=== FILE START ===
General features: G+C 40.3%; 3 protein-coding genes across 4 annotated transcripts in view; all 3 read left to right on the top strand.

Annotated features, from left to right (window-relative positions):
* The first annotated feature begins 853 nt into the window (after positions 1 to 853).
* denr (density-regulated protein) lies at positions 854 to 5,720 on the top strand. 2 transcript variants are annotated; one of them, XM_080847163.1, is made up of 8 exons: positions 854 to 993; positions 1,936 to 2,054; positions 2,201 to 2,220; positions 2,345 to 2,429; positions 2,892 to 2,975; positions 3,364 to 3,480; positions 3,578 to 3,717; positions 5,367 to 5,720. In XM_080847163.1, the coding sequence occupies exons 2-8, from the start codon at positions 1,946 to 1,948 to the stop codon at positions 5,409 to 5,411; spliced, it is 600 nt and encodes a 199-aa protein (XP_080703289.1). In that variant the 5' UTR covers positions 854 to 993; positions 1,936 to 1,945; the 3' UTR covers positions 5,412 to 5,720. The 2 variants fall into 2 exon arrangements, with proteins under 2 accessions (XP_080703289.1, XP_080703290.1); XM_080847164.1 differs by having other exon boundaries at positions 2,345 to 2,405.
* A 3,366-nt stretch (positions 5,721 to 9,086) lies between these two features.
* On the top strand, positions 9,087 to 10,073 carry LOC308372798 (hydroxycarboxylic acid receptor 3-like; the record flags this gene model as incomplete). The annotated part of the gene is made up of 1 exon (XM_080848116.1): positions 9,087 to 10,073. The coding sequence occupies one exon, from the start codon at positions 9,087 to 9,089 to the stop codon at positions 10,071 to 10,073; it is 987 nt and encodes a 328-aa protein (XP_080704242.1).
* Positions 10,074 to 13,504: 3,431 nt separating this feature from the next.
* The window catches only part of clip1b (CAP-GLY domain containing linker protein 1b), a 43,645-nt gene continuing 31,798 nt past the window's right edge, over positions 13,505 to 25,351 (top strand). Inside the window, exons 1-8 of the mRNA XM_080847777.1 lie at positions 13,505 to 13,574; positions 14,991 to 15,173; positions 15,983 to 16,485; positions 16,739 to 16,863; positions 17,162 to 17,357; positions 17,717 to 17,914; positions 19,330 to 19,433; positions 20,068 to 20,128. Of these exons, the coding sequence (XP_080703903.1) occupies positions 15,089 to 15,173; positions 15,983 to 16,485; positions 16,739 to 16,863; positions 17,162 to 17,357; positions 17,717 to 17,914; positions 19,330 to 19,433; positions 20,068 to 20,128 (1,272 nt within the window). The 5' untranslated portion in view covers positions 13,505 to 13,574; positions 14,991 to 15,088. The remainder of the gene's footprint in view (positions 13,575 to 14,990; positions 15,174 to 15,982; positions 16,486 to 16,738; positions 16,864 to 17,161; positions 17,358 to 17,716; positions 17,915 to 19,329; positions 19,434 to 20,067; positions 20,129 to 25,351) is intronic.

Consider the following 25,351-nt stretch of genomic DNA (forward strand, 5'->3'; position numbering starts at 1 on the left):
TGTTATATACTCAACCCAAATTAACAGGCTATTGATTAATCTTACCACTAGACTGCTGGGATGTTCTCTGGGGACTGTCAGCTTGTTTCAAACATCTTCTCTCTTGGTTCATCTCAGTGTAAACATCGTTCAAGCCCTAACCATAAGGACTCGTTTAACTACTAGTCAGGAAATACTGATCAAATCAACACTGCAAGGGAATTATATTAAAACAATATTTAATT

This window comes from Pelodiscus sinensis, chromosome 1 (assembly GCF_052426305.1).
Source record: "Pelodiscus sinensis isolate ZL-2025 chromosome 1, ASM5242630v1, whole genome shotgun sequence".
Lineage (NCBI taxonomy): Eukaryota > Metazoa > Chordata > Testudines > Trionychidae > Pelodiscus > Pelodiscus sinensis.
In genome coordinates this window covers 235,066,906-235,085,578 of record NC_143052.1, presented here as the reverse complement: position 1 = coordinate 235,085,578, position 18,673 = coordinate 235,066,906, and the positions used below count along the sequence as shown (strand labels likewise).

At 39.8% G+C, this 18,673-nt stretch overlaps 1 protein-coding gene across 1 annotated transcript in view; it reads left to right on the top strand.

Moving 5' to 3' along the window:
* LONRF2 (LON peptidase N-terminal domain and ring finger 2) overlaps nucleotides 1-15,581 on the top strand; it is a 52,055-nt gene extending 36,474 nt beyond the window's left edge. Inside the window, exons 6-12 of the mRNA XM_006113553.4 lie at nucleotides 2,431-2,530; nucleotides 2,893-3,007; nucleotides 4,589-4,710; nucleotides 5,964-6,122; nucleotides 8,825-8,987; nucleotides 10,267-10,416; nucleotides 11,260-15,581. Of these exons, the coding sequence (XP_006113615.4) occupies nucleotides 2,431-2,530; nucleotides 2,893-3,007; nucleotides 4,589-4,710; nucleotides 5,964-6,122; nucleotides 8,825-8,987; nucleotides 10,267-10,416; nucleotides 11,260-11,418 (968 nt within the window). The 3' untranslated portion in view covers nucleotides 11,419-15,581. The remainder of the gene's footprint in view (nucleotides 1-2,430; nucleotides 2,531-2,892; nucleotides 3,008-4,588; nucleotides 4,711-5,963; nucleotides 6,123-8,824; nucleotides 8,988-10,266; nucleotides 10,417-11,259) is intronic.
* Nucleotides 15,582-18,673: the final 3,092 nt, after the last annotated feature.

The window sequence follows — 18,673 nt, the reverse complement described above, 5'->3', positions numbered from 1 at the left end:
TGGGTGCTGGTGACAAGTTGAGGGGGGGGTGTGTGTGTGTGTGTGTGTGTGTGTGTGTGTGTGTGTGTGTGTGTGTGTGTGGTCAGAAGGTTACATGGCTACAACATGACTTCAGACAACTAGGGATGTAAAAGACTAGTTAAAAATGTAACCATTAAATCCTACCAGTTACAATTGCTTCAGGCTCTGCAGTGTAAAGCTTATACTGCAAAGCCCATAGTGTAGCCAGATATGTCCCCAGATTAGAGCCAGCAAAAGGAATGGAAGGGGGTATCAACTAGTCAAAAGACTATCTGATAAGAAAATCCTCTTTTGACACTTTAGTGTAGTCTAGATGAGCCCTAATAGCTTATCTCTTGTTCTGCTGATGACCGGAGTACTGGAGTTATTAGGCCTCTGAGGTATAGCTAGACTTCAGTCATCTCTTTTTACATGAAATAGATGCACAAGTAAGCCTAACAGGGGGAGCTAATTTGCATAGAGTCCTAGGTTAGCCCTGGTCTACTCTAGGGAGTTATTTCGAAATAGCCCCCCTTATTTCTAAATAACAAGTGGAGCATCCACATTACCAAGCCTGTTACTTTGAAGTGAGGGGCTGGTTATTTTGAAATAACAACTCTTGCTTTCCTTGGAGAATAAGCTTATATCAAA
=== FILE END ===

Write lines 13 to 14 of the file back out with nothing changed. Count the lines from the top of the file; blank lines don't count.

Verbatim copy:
Lineage (NCBI taxonomy): Eukaryota > Metazoa > Chordata > Testudines > Trionychidae > Pelodiscus > Pelodiscus sinensis.
In genome coordinates this window covers 235,066,906-235,085,578 of record NC_143052.1, presented here as the reverse complement: position 1 = coordinate 235,085,578, position 18,673 = coordinate 235,066,906, and the positions used below count along the sequence as shown (strand labels likewise).